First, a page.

About: RNA is a(n) research topic. Over the lifetime, 111695 publication(s) have been published within this topic receiving 5475262 citation(s). The topic is also known as: ribonucleic acid.
Papers published on a yearly basis
01 Apr 1987-Analytical Biochemistry
TL;DR: A new method of total RNA isolation by a single extraction with an acid guanidinium thiocyanate-phenol-chloroform mixture is described, providing a pure preparation of undegraded RNA in high yield and can be completed within 4 h.
Abstract: A new method of total RNA isolation by a single extraction with an acid guanidinium thiocyanate-phenol-chloroform mixture is described. The method provides a pure preparation of undegraded RNA in high yield and can be completed within 4 h. It is particularly useful for processing large numbers of samples and for isolation of RNA from minute quantities of cells or tissue samples.
27 Nov 1979-Biochemistry
TL;DR: In this article, the rat pancreas RNA was used as a source for the purification of alpha-amylase messenger ribonucleic acid (RBA) using 2-mercaptoethanol.
Abstract: Intact ribonucleic acid (RNA) has been prepared from tissues rich in ribonuclease such as the rat pancreas by efficient homogenization in a 4 M solution of the potent protein denaturant guanidinium thiocyanate plus 0.1 M 2-mercaptoethanol to break protein disulfide bonds. The RNA was isolated free of protein by ethanol precipitation or by sedimentation through cesium chloride. Rat pancreas RNA obtained by these means has been used as a source for the purification of alpha-amylase messenger ribonucleic acid.
TL;DR: To their surprise, it was found that double-stranded RNA was substantially more effective at producing interference than was either strand individually, arguing against stochiometric interference with endogenous mRNA and suggesting that there could be a catalytic or amplification component in the interference process.
Abstract: Experimental introduction of RNA into cells can be used in certain biological systems to interfere with the function of an endogenous gene Such effects have been proposed to result from a simple antisense mechanism that depends on hybridization between the injected RNA and endogenous messenger RNA transcripts RNA interference has been used in the nematode Caenorhabditis elegans to manipulate gene expression Here we investigate the requirements for structure and delivery of the interfering RNA To our surprise, we found that double-stranded RNA was substantially more effective at producing interference than was either strand individually After injection into adult animals, purified single strands had at most a modest effect, whereas double-stranded mixtures caused potent and specific interference The effects of this interference were evident in both the injected animals and their progeny Only a few molecules of injected double-stranded RNA were required per affected cell, arguing against stochiometric interference with endogenous mRNA and suggesting that there could be a catalytic or amplification component in the interference process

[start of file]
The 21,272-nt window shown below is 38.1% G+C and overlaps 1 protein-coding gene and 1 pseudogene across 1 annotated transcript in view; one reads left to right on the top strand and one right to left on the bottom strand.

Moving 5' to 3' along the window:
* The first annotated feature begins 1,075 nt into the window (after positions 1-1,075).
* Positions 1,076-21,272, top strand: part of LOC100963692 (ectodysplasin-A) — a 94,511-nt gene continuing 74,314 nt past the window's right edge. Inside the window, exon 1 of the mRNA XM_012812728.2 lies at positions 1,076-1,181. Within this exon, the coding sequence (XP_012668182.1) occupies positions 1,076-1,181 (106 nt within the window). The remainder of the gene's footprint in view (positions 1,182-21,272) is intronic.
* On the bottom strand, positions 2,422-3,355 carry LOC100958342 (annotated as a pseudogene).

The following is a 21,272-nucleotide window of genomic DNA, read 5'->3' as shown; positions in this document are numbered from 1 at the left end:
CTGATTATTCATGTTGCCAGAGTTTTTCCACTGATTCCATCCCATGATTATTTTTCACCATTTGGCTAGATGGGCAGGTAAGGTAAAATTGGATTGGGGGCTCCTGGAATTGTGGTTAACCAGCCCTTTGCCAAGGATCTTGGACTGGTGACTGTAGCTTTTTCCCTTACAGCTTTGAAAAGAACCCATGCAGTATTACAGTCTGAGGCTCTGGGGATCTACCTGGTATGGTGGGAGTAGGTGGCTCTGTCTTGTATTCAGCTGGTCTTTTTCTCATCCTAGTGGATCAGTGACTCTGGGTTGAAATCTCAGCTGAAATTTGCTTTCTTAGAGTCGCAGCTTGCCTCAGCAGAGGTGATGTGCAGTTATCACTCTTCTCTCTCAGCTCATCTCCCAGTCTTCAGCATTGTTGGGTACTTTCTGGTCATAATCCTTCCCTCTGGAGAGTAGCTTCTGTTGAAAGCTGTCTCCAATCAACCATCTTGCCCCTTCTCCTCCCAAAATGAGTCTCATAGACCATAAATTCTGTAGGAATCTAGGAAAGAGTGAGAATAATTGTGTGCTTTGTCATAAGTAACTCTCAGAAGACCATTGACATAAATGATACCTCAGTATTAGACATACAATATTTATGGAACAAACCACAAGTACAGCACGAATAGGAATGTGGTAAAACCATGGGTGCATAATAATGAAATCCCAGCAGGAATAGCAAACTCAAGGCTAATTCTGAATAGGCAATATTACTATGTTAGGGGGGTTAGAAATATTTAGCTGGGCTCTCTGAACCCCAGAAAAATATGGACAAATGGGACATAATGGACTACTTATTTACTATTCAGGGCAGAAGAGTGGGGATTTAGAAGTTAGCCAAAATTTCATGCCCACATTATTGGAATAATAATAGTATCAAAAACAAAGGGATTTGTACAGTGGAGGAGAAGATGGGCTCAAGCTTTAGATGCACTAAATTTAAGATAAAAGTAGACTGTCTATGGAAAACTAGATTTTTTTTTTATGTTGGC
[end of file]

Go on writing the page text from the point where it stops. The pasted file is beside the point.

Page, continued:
TL;DR: 21-nucleotide siRNA duplexes provide a new tool for studying gene function in mammalian cells and may eventually be used as gene-specific therapeutics.
Abstract: RNA interference (RNAi) is the process of sequence-specific, post-transcriptional gene silencing in animals and plants, initiated by double-stranded RNA (dsRNA) that is homologous in sequence to the silenced gene. The mediators of sequence-specific messenger RNA degradation are 21- and 22-nucleotide small interfering RNAs (siRNAs) generated by ribonuclease III cleavage from longer dsRNAs. Here we show that 21-nucleotide siRNA duplexes specifically suppress expression of endogenous and heterologous genes in different mammalian cell lines, including human embryonic kidney (293) and HeLa cells. Therefore, 21-nucleotide siRNA duplexes provide a new tool for studying gene function in mammalian cells and may eventually be used as gene-specific therapeutics.
07 May 2007-Nature Cell Biology
TL;DR: It is shown that exosomes contain both mRNA and microRNA, which can be delivered to another cell, and can be functional in this new location, and it is proposed that this RNA is called “exosomal shuttle RNA” (esRNA).
Abstract: Exosomes are vesicles of endocytic origin released by many cells. These vesicles can mediate communication between cells, facilitating processes such as antigen presentation. Here, we show that exosomes from a mouse and a human mast cell line (MC/9 and HMC-1, respectively), as well as primary bone marrow-derived mouse mast cells, contain RNA. Microarray assessments revealed the presence of mRNA from approximately 1300 genes, many of which are not present in the cytoplasm of the donor cell. In vitro translation proved that the exosome mRNAs were functional. Quality control RNA analysis of total RNA derived from exosomes also revealed presence of small RNAs, including microRNAs. The RNA from mast cell exosomes is transferable to other mouse and human mast cells. After transfer of mouse exosomal RNA to human mast cells, new mouse proteins were found in the recipient cells, indicating that transferred exosomal mRNA can be translated after entering another cell. In summary, we show that exosomes contain both mRNA and microRNA, which can be delivered to another cell, and can be functional in this new location. We propose that this RNA is called "exosomal shuttle RNA" (esRNA).
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